Walter Scott, Kenilworth

Sharon Anne Ragaz (Independent Scholar - North America)
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Kenilworth; A Romance (1821) is the second of Sir Walter Scott’s novels to treat of English rather than Scottish history (the first is Ivanhoe). Chronologically it followed Scott’s composition of The Abbot (1820), which features Mary, Queen of Scots, one of Scott’s most memorable and moving tragic figures. It was Scott’s Edinburgh publisher, Archibald Constable, who suggested a novel about Elizabeth, proposing the Armada as a suitably celebratory subject for 1820, the year of George IV’s coronation. Scott agreed that a novel about Elizabeth would be successful and set to work at the task from September to December 1820. However, despite including elaborate set pieces of pageantry and Elizabeth’s royal progresses, the novel he eventually wrote is one of just three tragedies…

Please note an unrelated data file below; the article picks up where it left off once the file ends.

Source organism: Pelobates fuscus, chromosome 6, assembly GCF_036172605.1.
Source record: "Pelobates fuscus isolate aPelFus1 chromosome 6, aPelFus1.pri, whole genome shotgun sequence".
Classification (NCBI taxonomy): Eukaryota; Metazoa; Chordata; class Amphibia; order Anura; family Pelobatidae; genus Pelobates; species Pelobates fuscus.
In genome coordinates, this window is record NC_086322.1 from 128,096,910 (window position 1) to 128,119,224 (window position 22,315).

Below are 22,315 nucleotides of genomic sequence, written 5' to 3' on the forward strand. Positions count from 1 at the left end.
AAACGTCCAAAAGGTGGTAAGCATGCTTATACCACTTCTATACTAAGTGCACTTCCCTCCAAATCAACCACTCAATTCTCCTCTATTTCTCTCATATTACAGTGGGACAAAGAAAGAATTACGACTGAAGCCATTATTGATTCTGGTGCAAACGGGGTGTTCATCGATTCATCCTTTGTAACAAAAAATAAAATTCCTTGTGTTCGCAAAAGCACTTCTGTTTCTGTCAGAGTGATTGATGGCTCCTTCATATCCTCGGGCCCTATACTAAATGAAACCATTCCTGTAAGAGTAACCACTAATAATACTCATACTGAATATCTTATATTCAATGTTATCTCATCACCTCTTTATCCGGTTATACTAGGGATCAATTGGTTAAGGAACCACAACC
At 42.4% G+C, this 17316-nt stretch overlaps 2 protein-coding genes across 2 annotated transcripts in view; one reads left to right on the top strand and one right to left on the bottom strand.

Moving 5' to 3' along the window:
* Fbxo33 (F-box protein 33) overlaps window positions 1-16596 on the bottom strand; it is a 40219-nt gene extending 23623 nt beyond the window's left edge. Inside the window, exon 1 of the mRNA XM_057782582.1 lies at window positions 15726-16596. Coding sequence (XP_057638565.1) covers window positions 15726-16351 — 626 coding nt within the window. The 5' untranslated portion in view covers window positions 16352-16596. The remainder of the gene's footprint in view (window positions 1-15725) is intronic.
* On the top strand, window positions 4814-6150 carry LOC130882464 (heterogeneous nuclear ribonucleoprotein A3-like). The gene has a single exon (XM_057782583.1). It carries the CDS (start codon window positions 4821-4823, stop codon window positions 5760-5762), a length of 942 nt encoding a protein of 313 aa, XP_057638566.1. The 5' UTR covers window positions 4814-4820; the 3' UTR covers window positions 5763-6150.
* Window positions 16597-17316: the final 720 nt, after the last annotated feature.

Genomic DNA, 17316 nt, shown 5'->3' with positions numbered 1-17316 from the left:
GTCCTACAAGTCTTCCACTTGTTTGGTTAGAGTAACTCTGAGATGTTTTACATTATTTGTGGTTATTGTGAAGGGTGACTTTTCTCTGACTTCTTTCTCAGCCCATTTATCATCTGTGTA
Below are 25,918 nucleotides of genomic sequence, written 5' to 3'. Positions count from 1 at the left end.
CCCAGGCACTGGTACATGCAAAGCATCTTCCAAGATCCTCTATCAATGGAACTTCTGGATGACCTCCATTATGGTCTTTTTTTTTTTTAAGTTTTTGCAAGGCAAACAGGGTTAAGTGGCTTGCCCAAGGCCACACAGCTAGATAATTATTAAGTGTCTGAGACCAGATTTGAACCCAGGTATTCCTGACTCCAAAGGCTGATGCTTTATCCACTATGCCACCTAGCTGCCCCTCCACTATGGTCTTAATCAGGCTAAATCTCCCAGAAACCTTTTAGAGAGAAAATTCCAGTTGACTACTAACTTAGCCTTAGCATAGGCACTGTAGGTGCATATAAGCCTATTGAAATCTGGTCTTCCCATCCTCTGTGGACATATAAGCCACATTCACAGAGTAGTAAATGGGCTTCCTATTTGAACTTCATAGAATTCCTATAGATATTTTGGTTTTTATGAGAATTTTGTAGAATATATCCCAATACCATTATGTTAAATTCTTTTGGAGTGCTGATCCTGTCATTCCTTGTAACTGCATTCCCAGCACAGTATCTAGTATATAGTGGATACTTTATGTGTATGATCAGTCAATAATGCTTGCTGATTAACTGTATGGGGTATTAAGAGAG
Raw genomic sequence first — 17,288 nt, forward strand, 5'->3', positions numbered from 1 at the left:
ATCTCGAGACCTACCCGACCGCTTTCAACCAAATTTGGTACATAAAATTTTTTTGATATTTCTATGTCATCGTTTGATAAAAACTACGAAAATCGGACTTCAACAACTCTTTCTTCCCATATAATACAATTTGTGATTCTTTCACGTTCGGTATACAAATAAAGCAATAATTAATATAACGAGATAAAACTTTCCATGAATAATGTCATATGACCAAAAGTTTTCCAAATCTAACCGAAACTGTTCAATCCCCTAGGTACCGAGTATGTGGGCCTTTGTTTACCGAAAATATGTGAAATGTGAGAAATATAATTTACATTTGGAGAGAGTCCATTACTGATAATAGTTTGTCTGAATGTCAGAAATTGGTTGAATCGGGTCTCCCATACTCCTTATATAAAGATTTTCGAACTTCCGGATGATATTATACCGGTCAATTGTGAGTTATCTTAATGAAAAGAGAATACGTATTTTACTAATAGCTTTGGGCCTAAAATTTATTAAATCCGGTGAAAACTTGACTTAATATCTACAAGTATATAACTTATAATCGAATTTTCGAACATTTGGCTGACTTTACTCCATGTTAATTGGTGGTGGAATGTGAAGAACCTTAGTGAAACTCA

2060 words

Citation: Ragaz, Sharon Anne. "Kenilworth". The Literary Encyclopedia. First published 14 April 2008 [, accessed 09 December 2023.]

4250 Kenilworth 3 Historical context notes are intended to give basic and preliminary information on a topic. In some cases they will be expanded into longer entries as the Literary Encyclopedia evolves.

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